Books My Mother Gave Me: Selected Cautionary Verses (HIlaire Belloc) Review

Published October 14, 2013 by ElisaChristy

Hilaire Belloc is, I believe, the master of goriness for children. While poems with names such as ‘Matilda Who Told Lies and Was Burned to Death’ may seem slightly too macabre for children, as I was read these as a child, I can assure you they are not. In fact to borrow a quote from Terry Pratchett:

“[Children] on the whole, are quite keen on blood provided it’s being shed by the deserving. That is those who deserve to shed blood.”

The poems are extremely quotable and recognizable even just from the title, which are sort of like quotes in of themselves such as:

“Henry King who chewed little pieces of string and was early cut off in dreadful agonies.”

It is almost impossible, on hearing the title to start quoting the rest of the poem if you know it, as they flow into each other. They are not just titles they are introductions.

The poems read as sort of fables telling children what not to do, such as don’t tell lies or you’ll end up being burnt alive, but I don’t remember ever being scared by the poems, as they are written in such a way that they appeal to children and even though they are extremely macabre, children and adults can both relish them.

“Always keep a hold of nurse for fear of finding something worse.”

As each poem has a moral at the end, such as the one above, I don’t know how well they work as actual moral poems telling children not to do things. Though I loved the darkness of the poems as a child, I don’t think I ever actually listened to the morals – I wandered off constantly and not once got eaten by a lion as Jim does in “Jim who ran away from his nurse and got eaten by a lion” – the poems didn’t frighten me as they were things that happened to the poem children, not to me.

“‘Breakfast, dinner, lunch and tea are all the human frame requires…’ With that the wretched child expires.”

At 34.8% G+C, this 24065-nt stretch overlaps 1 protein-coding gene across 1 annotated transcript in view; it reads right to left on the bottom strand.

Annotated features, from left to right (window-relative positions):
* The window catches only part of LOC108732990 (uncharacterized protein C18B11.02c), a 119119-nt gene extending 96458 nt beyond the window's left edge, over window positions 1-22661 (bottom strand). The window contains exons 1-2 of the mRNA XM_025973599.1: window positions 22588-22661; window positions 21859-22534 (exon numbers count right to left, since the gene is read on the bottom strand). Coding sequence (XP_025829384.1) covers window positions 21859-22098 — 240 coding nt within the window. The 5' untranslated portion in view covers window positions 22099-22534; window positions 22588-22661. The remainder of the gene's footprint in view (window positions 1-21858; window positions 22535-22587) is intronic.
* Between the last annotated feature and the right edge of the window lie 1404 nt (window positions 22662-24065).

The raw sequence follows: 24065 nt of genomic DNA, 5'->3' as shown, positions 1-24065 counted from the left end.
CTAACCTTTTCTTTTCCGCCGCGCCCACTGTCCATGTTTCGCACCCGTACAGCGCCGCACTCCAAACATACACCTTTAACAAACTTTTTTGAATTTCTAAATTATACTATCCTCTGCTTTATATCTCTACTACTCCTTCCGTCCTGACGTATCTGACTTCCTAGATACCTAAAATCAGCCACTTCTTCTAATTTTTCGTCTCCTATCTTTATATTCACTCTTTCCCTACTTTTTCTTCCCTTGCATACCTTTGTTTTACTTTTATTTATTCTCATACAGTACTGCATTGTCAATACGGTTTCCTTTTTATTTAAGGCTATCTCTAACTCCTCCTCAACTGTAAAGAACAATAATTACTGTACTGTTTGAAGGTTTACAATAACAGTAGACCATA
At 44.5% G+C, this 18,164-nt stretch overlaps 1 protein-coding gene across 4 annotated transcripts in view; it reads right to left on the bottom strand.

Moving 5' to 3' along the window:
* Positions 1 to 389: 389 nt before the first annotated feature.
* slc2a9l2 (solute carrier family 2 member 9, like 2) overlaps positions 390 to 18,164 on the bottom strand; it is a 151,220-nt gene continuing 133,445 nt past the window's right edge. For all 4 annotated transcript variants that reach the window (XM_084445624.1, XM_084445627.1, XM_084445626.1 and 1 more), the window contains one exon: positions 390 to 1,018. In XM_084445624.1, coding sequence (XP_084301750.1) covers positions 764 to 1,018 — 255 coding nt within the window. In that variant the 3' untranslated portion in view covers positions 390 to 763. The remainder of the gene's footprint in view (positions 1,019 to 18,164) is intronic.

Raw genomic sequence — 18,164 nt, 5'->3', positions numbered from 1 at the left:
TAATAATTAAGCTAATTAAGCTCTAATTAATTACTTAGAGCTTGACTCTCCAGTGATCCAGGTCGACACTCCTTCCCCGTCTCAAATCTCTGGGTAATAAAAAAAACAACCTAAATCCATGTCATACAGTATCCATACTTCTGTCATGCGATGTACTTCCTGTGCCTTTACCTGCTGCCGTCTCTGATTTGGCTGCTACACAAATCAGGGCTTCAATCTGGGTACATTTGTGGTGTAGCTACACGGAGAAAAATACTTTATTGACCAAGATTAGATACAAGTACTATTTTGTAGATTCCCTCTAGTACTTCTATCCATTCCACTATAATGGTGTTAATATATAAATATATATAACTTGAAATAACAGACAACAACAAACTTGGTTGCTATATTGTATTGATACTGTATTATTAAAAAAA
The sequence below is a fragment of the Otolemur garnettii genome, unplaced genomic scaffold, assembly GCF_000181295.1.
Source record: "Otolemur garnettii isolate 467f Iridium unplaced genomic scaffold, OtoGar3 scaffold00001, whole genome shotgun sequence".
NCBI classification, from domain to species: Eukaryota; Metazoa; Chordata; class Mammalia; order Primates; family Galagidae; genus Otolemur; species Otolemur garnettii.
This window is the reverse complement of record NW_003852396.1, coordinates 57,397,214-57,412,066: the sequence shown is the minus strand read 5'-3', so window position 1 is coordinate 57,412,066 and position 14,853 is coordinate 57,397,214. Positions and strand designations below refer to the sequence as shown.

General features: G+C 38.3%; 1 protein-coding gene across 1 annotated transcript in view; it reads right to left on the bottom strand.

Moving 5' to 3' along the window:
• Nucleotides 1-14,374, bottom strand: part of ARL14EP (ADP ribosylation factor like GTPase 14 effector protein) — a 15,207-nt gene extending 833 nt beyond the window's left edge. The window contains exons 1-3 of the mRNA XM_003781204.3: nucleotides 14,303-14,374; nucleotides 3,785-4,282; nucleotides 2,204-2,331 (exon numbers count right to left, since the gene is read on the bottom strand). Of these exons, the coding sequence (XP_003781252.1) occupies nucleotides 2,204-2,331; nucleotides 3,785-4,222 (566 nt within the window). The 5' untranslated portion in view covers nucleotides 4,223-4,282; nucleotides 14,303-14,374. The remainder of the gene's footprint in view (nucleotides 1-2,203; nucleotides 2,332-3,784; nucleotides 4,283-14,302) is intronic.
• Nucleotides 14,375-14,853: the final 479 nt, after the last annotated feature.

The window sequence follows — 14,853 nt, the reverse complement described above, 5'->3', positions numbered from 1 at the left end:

It seems as if Hilaire Belloc really did not like the children in his stories, Henry King, which ends with the quote above is only made a good quote by the use of the word ‘Wretched’. Without it, it would be a sad quote and depressing. But with it, from Belloc’s point of view, we can understand that the world is somehow better off without someone who chews little pieces of string, plus it makes it so much more quotable, as it fits with the rhythm of the rest of the poem.

The same is done with ‘Matilda: Who Told Lies and Was Burned to Death.’ – which is also the only one I can quote in its entirety – which ends with the quote:

“And therefore when her aunt returned, Matilda, and the house, were burned.”

Again, somehow, the ordering of the quote makes it seem as if the house burning down is worse than the death of Matilda, as Matilda was merely a girl who lied, but now her aunt is homeless because of the lies Matilda told.

Belloc seems to understand the minds of children and not really expect them to actually listen to his morals as in ‘Rebecca who slammed doors for fun and perished miserably’ there is the line:

[The children] inly swore they never more would slam the door. As often they had done before.”

That is, they will still slam doors, just not as often, they haven’t completely learned from the dark story of Rebecca.

The poems are macabre, but they stay on the right side of dark, never really stepping over into creepy. And the rhymes in the poems are wonderful, quotable rhymes whether you are a child or not.

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